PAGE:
As I show in this section, the trainwreck at Woodstock 99 happened because organizers’ traditionally liberal vibes clashed with the neoliberal material conditions they created for attendees. For much of the 19th and 20th centuries, traditional liberal ideals of tolerance (a version of peace, love, and understanding) functioned in conjunction with institutions that ensured the disproportionate distribution of property and personhood-as-property along strict race and gender lines. For example, formal equality before the law purports civil equality in the streets while enforcing private inequality “in the bed,” to riff on a Ludacris lyric. Or, as Marx puts it in “On The Jewish Question,” liberal formal equality before the law produces merely political emancipation while naturalizing and private “human” inequalities—this allowed states to “tolerate” religious minorities while also oppressing them in private. This split between civil/public and private is what allows “toleration” to function in service of (rather than in opposition to) systemic oppression: civil tolerance is a red herring deflecting attention from private intolerance. Neoliberalism gets rid of the public sphere and privatizes everything. The Woodstock 99 organizers took a distinctly neoliberal approach to festival logistics, from the market-based provision of all basic resources like food and water, to austerity coupled with significant expenditures on securing the festival site. Whereas the original festival had a robust mutual aid program that kept attendees fed, the 99 attendees were abandoned to fend for themselves. Much like current clashes between young adults struggling to pay off student loans and buy a home and boomers who benefitted from the New Deal welfare state, Woodstock 99’s trainwreck happened because organizers did not adjust their expectations to fit the neoliberal conditions they had created.

Woodstock 99 was intended to commemorate the 30th anniversary of the original 1969 festival with an updated version of the original event. As “Trainwreck” repeatedly emphasizes, the boomer promoters envisioned a recreation of the “peace and love” ethos that defined the original festival. Michael Lang, the main promoter of both the original Woodstock and its Y2K remix, put it this way: “I hate to use ‘vibes,’ but there were amazing vibes in the valley” during the original festival, where “peace and love and flower power” ruled. His intention in the 99 event was “to give that generation an idea of what Woodstock is about…counterculture, no violence, just peace and love and music, that was it.” For example, to boost the peace and love vibes, the last day of Woodstock 99 featured a candlelight vigil to protest gun violence, which the recent Columbine school shooting had thrust to the foreground of the nation’s consciousness.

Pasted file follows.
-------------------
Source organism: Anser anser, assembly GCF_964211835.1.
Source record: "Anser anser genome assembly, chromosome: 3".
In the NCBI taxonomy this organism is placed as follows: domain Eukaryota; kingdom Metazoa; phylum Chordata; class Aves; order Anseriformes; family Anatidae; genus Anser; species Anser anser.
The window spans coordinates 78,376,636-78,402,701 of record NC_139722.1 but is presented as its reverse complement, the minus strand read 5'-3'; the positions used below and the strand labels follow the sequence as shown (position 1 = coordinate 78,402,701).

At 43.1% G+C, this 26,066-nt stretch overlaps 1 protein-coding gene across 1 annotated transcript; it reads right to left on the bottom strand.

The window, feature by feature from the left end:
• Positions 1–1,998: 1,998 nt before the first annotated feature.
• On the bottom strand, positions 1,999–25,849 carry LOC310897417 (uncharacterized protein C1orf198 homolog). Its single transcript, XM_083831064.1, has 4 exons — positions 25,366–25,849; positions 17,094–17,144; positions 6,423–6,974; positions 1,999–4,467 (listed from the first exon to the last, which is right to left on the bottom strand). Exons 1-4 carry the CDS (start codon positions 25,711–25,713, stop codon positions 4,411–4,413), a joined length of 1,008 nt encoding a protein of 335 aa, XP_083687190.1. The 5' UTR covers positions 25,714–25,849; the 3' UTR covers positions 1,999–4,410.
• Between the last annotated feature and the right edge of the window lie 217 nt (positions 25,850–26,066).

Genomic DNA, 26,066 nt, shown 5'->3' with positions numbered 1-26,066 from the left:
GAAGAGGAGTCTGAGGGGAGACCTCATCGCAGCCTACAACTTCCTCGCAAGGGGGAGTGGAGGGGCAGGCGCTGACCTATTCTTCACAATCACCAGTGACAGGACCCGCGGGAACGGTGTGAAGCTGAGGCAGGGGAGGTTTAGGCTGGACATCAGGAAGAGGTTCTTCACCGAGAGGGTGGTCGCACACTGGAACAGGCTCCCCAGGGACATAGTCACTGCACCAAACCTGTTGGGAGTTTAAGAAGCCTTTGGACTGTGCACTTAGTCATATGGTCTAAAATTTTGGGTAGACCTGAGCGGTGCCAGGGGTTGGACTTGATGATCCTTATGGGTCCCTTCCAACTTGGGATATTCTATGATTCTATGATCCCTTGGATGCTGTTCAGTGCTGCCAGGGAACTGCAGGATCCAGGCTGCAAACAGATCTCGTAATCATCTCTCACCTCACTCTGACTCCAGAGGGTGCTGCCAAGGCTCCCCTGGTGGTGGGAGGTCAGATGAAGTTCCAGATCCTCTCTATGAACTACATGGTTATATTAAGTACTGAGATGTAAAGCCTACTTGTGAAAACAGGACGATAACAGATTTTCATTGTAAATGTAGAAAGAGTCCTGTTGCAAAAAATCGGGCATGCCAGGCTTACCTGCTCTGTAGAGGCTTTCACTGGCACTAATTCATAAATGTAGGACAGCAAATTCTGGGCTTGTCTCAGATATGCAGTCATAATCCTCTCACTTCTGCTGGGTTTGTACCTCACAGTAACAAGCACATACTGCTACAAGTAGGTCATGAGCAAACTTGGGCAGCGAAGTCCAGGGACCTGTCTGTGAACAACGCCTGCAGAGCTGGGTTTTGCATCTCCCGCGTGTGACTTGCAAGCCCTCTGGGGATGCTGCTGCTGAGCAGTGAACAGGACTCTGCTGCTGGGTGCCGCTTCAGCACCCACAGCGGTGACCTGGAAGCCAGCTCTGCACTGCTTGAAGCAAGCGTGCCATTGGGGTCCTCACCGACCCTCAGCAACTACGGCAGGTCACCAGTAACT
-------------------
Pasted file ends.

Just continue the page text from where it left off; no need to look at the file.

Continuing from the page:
And, in an attempt to prevent festival grounds from devolving into an overcrowded mud-pit like the original and a money-looser like the 94 event, they held the festival at a military base that had been recently decommissioned in a round of budget cuts; this provided them with a paved festival ground that could be easily fenced in to control admissions and prevent unticketed attendees from just wandering in. Organizers thought that if they could secure the gate and the venue, then good vibes (and profits!) would rule throughout the festival.

Despite this attempt to fix the problems that plagued the original Woodstock and keep the vibes from turning sour, we all know that they failed quite spectacularly and tragically to do this. As one talking head in the series put it, the attempt to “integrate some of the original values of 69 into 99…was incredibly naive.” This failure happened because organizers had an overly-narrow understanding of the festival’s material conditions; focusing festival resources exclusively on border security and venue integrity, they left everything else—including food and water—up to private markets and private individual responsibility. As “Trainwreck” makes clear, where the original event used mutual aid, such as community kitchens that fed festival goers, Woodstock 99 relied on private vendors for concessions; as supplies dwindled and demand increased, these vendors ramped up prices on essentials like water, forcing attendees to drink gray water that was originally intended for showering and which got increasingly contaminated with human waste as toiletry infrastructure burst way past its capacity. Between the market-based solution to resource provision and the underfunding/under-servicing of “public” infrastructure like water, Woodstock 99 took an austerity-forward approach to resource provision. As one of the organizers put it, “corners were being cut.” Similarly, they left personal safety—especially women’s personal safety—to individual women’s private responsibility. Replete with accounts of just about every kind of sexual assault and harassment imaginable, “Trainwreck” depicts a scene that is quite the opposite of hippies’ old ideals of free love. Whereas “free love” was, at its best, a common commitment to the ideal of sex-positivity, what happened at Woodstock 99 was more a patriarchal war of all against all in which every individual had to fend for themselves. Woodstock 99 organizers accounted for material conditions in exactly the same way the neoliberal state does: resources are devoted only to security, and everything else is abandoned to austerity and deregulation.